File Download

There are no files associated with this item.

  Links for fulltext
     (May Require Subscription)
Supplementary

Article: Ocean acidification through the lens of ecological theory

TitleOcean acidification through the lens of ecological theory
Authors
KeywordsEcological theories
Elevated carbon dioxide
Environmental threats
Global environmental change
Marine stressors
Anthropogenic climate change
Ecological models
Issue Date2015
Citation
Ecology, 2015, v. 96, n. 1, p. 3-15 How to Cite?
Abstract© 2015 by the Ecological Society of America. Ocean acidification, chemical changes to the carbonate system of seawater, is emerging as a key environmental challenge accompanying global warming and other humaninduced perturbations. Considerable research seeks to define the scope and character of potential outcomes from this phenomenon, but a crucial impediment persists. Ecological theory, despite its power and utility, has been only peripherally applied to the problem. Here we sketch in broad strokes several areas where fundamental principles of ecology have the capacity to generate insight into ocean acidification's consequences. We focus on conceptual models that, when considered in the context of acidification, yield explicit predictions regarding a spectrum of population- and community-level effects, from narrowing of species ranges and shifts in patterns of demographic connectivity, to modified consumer-resource relationships, to ascendance of weedy taxa and loss of species diversity. Although our coverage represents only a small fraction of the breadth of possible insights achievable from the application of theory, our hope is that this initial foray will spur expanded efforts to blend experiments with theoretical approaches. The result promises to be a deeper and more nuanced understanding of ocean acidification and the ecological changes it portends.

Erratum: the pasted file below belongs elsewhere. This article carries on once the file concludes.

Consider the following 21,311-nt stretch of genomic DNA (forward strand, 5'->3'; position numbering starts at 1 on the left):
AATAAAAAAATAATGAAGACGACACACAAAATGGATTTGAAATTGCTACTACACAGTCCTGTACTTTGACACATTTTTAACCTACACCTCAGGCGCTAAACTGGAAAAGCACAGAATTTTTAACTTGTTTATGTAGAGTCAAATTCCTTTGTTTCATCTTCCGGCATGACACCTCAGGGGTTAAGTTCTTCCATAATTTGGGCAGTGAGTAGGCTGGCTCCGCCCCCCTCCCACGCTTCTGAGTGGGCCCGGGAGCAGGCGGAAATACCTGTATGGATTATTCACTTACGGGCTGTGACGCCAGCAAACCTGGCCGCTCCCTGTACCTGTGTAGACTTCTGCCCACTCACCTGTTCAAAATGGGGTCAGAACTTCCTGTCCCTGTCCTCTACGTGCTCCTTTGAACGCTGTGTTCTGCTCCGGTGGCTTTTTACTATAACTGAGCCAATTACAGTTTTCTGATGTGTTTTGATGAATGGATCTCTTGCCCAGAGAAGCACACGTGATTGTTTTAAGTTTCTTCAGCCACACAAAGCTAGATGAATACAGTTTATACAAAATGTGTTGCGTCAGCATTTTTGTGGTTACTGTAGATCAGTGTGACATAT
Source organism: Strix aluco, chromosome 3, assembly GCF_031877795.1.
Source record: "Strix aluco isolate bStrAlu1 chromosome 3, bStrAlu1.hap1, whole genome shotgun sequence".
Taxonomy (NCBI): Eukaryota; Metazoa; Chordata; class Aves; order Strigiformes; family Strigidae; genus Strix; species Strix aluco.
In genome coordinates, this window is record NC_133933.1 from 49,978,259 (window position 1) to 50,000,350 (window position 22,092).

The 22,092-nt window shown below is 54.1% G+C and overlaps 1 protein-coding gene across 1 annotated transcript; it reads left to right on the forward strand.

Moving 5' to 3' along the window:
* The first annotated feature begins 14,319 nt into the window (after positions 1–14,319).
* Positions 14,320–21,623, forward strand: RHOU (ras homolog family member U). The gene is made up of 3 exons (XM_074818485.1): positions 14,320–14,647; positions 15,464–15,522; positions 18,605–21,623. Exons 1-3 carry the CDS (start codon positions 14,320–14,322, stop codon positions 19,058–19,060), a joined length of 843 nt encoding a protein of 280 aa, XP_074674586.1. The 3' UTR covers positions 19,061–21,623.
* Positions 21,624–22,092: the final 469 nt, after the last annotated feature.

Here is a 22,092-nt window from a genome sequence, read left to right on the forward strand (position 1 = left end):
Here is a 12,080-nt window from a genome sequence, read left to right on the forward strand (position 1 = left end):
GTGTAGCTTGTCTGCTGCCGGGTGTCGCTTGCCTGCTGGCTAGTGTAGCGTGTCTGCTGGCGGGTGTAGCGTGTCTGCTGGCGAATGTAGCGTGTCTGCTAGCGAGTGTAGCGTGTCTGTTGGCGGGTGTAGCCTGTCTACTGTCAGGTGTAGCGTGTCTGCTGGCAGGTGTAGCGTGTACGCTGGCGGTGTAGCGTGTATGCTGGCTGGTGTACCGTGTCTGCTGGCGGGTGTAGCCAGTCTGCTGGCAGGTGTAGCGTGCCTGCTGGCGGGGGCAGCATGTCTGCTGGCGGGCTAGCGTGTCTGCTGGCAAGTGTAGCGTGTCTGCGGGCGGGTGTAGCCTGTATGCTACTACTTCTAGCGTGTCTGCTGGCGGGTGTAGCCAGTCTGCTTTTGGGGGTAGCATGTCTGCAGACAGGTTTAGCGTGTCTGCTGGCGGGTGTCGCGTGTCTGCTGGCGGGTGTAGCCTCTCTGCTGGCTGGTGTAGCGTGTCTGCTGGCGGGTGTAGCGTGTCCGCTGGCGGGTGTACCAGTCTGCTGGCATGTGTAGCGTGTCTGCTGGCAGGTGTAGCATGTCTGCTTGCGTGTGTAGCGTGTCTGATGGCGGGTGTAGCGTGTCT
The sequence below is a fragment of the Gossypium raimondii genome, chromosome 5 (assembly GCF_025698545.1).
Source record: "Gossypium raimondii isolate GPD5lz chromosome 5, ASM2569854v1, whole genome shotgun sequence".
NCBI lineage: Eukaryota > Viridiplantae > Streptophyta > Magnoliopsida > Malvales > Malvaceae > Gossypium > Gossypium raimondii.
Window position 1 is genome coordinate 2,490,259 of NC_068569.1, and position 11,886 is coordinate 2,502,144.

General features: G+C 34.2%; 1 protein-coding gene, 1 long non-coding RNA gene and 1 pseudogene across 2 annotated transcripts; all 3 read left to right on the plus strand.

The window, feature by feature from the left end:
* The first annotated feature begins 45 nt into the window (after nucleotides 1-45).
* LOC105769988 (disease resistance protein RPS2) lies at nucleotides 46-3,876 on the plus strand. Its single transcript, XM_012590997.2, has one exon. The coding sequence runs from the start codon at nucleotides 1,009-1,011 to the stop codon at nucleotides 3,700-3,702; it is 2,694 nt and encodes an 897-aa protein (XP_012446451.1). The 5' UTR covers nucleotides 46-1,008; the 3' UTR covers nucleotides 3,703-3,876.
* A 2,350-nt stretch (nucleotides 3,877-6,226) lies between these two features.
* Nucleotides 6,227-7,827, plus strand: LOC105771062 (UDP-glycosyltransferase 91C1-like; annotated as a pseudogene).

Persistent Identifierhttp://hdl.handle.net/10722/213460
ISSN
2015 Impact Factor: 4.733
2015 SCImago Journal Rankings: 3.995

 

DC FieldValueLanguage
dc.contributor.authorGaylord, Brian-
dc.contributor.authorKroeker, Kristy J.-
dc.contributor.authorSunday, Jennifer M.-
dc.contributor.authorAnderson, Kathryn M.-
dc.contributor.authorBarry, James P.-
dc.contributor.authorBrown, Norah E.-
dc.contributor.authorConnell, Sean D.-
dc.contributor.authorDupont, Sam-
dc.contributor.authorFabricius, Katharina E.-
dc.contributor.authorHall-Spencer, Jason M.-
dc.contributor.authorKlinger, Terrie-
dc.contributor.authorMilazzo, Marco-
dc.contributor.authorMunday, Philip L.-
dc.contributor.authorRussell, Bayden D.-
dc.contributor.authorSanford, Eric-
dc.contributor.authorSchreiber, Sebastian J.-
dc.contributor.authorThiyagarajan, Vengatesen-
dc.contributor.authorVaughan, Megan L H-
dc.contributor.authorWiddicombe, Steven-
dc.contributor.authorHarley, Christopher D G-
dc.date.accessioned2015-07-28T04:07:21Z-
dc.date.available2015-07-28T04:07:21Z-
dc.date.issued2015-
dc.identifier.citationEcology, 2015, v. 96, n. 1, p. 3-15-
dc.identifier.issn0012-9658-
dc.identifier.urihttp://hdl.handle.net/10722/213460-
dc.description.abstract© 2015 by the Ecological Society of America. Ocean acidification, chemical changes to the carbonate system of seawater, is emerging as a key environmental challenge accompanying global warming and other humaninduced perturbations. Considerable research seeks to define the scope and character of potential outcomes from this phenomenon, but a crucial impediment persists. Ecological theory, despite its power and utility, has been only peripherally applied to the problem. Here we sketch in broad strokes several areas where fundamental principles of ecology have the capacity to generate insight into ocean acidification's consequences. We focus on conceptual models that, when considered in the context of acidification, yield explicit predictions regarding a spectrum of population- and community-level effects, from narrowing of species ranges and shifts in patterns of demographic connectivity, to modified consumer-resource relationships, to ascendance of weedy taxa and loss of species diversity. Although our coverage represents only a small fraction of the breadth of possible insights achievable from the application of theory, our hope is that this initial foray will spur expanded efforts to blend experiments with theoretical approaches. The result promises to be a deeper and more nuanced understanding of ocean acidification and the ecological changes it portends.-
dc.languageeng-
dc.relation.ispartofEcology-
dc.subjectEcological theories-
dc.subjectElevated carbon dioxide-
dc.subjectEnvironmental threats-
dc.subjectGlobal environmental change-
dc.subjectMarine stressors-
dc.subjectAnthropogenic climate change-
dc.subjectEcological models-
dc.titleOcean acidification through the lens of ecological theory-
dc.typeArticle-
dc.description.natureLink_to_subscribed_fulltext-
dc.identifier.doi10.1890/14-0802.1-
dc.identifier.scopuseid_2-s2.0-84928896040-
dc.identifier.hkuros267007-
dc.identifier.volume96-
dc.identifier.issue1-
dc.identifier.spage3-
dc.identifier.epage15-

Export via OAI-PMH Interface in XML Formats


OR


Export to Other Non-XML Formats